At last week’s 7th annual RetailNext Executive Forum, retailers, investors and pundits in the space gathered to discuss the current and future state of retail. The talks and panels highlighted several themes around taking an experiential, customer-centric and agile approach. Here are three key takeaways from the event:
1) Be bold and immersive.
Shoppers are looking for fresh experiences that are interactive and fully sensory. From merchandising to interactions with sales associates, every aspect of the store should be a unified and engaging experience.
Inspiration for such concepts can come from outside the retail space. Take the Museum of Ice Cream as an example. They fulfill the childhood dream of jumping into a pool of ice cream sprinkles, while offering samples from artisanal Californian creameries. When the museum first opened in New York last summer, its run of 45 days sold out in 3 days, leaving 200,000 on the waitlist.1 As such, the museum has used their space as an attractive marketing channel, with sponsors and brands such as Tinder, who see it as a better ROI compared to buying digital ads.2
Contrary to the media’s coverage on dying physical retail spaces, fret not. The physical store is still an important way to reach customers in an impactful way. Let the creative juices flow and be unafraid to create experiences that are out of the ordinary. This is what differentiates the in-store experience from the convenience of e-commerce.
2) It’s all about the customer.
While it is important to ensure that an investment is going to yield marketing and sales performance, first think about which ideas will create the most value and enjoyment for the customer. Will they have fun? Is it saving them time?
Cos Bar, a luxury cosmetics and skincare boutique, has their sales associates in charge of multiple brands. Instead of promoting individual brands, the associates focus on serving each customer with what is best for them, promoting loyalty and conversion with personalized help. (To learn more about clienteling, read Smart Store Clienteling in a Post-Omnichannel World.)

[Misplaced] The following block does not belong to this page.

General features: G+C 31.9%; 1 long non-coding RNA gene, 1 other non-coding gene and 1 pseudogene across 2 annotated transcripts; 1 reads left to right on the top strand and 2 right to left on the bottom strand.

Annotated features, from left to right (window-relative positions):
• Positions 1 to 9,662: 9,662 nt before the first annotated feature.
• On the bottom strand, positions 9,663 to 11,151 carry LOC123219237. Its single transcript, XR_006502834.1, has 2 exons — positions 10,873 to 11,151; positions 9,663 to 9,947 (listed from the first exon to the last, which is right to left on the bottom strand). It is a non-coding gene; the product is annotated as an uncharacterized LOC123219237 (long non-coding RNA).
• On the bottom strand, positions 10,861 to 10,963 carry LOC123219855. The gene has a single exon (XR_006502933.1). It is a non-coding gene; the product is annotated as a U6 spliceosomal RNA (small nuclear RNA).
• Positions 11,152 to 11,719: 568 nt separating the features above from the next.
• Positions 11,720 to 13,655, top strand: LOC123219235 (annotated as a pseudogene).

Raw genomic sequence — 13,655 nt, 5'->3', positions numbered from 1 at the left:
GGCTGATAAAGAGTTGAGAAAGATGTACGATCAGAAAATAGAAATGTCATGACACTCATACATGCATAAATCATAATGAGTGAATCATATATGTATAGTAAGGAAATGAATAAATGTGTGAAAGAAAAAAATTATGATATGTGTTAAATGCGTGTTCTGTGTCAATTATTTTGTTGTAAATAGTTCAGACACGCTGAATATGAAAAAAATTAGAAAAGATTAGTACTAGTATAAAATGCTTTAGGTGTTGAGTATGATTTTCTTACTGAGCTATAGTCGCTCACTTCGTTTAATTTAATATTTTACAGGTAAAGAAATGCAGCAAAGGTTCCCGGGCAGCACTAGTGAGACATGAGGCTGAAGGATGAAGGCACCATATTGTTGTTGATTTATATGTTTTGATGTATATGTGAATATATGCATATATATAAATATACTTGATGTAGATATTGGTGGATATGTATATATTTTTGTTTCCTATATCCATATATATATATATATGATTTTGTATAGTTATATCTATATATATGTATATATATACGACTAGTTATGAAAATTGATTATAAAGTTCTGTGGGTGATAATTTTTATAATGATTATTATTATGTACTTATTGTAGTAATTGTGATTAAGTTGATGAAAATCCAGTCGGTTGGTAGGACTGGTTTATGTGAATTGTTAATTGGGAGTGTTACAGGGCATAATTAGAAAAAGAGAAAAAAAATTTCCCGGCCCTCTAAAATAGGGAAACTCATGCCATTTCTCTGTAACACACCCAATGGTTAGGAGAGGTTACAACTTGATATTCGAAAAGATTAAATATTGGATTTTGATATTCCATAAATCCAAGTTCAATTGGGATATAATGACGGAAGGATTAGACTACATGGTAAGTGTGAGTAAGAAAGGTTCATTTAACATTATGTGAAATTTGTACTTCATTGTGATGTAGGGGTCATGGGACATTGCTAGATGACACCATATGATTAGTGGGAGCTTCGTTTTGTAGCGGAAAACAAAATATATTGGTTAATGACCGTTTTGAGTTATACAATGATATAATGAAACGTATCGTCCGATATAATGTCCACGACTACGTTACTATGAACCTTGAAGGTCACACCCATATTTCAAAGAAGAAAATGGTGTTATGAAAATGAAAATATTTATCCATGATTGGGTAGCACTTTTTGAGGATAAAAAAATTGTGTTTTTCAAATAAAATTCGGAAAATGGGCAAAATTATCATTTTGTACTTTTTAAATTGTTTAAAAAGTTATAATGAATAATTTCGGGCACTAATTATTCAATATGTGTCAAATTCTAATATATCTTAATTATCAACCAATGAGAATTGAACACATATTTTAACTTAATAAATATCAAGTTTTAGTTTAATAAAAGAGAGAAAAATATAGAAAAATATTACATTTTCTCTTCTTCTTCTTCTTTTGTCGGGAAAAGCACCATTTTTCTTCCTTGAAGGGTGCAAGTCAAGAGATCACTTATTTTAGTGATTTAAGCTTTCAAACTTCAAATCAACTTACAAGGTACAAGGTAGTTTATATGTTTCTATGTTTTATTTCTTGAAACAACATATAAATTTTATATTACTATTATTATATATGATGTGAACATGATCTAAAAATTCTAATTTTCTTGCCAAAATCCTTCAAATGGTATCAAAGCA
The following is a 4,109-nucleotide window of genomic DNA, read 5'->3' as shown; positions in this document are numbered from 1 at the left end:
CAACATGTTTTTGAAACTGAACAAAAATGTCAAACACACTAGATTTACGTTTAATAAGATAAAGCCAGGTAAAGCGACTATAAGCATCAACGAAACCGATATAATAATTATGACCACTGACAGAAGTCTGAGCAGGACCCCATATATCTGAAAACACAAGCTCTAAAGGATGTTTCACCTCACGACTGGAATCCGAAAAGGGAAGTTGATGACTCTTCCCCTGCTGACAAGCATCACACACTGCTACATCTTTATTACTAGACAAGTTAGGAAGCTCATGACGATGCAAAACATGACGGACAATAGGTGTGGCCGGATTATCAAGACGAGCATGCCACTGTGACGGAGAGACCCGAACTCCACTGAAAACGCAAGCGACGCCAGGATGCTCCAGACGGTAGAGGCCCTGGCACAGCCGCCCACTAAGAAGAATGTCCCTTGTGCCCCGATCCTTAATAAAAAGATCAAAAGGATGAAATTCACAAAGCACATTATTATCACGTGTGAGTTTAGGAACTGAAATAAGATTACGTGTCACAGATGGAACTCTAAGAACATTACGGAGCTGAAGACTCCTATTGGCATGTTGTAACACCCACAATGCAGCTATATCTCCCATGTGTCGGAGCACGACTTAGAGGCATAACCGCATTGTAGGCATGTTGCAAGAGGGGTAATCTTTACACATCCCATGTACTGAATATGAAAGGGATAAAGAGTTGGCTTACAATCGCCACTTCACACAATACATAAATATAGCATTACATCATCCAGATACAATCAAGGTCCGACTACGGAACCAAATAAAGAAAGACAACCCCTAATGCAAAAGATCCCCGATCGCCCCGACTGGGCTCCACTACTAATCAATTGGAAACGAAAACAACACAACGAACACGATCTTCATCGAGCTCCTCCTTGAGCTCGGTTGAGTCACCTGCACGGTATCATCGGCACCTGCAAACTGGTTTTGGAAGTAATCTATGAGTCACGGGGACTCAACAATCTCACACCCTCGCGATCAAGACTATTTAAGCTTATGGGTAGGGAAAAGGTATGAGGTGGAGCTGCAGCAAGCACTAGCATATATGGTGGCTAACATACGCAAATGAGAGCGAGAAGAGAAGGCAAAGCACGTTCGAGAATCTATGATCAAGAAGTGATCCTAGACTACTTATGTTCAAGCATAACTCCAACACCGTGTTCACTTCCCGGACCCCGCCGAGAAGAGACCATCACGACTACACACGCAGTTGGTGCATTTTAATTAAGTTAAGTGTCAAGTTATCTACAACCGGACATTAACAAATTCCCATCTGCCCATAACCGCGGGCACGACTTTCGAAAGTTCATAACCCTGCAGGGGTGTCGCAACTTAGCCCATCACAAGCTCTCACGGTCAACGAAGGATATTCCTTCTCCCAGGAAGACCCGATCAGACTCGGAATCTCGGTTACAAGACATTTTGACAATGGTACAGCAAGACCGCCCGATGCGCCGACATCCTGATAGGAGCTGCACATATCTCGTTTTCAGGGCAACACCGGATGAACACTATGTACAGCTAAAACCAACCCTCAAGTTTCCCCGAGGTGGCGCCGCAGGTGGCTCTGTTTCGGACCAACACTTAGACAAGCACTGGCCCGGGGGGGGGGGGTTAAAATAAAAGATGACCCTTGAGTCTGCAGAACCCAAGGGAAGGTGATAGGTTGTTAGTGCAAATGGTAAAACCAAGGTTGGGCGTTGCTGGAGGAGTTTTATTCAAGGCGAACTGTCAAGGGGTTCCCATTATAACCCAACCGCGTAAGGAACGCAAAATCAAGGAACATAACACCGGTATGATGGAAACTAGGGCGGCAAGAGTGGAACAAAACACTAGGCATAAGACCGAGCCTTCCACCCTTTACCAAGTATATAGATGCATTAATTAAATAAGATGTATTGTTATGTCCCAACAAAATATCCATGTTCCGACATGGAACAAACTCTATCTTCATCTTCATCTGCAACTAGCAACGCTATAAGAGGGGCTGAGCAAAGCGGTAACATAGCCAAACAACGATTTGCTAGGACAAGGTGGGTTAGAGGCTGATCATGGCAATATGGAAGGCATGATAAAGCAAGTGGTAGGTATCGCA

You’ve probably heard the mantra, “know your customers better than they know themselves.” But how do you achieve that? One way is through the qualitative observations and the “gut feeling” you have on what your customers want. However, quantitative data of shopper behavior in stores gives even more objective insights that you might not see. For instance, through the RetailNext platform, you can measure the engagement of shoppers with different areas of the store. More importantly, the additional step of anticipating what your shoppers want is a key differentiator. Learn more about how artificial intelligence can help to achieve this in Deep Learning, Artificial Intelligence, and Your Not-So-Distant Future.
3) Test and quantify. Quickly.
Before allocating large amounts of resources to developing a concept, carry out mini experiments to test out these ideas. Pop-up stores are a great way create impactful micro-moments of a larger experience.
by REVEAL helps retailers set up a pop-up space to test brick-and-mortar concepts in strategically located spots. These 6-by-6 foot spaces are found anywhere from a city sidewalk, building lobby or park. First, by REVEAL works collaboratively with the retailer to understand the experience and brand story they hope to create, then helps to set clear goals and KPIs for the store. They then closely track and interpret shopper behavior and interaction with the space.
By reiterating and learning quickly through this testing phase, more engaging and transformational spaces can be created.
All in all, the Executive Forum drove home the point that we need to abandon current expectations of the use of physical spaces. This disruption of retail requires us to be even more customer-driven, experimental and innovative.
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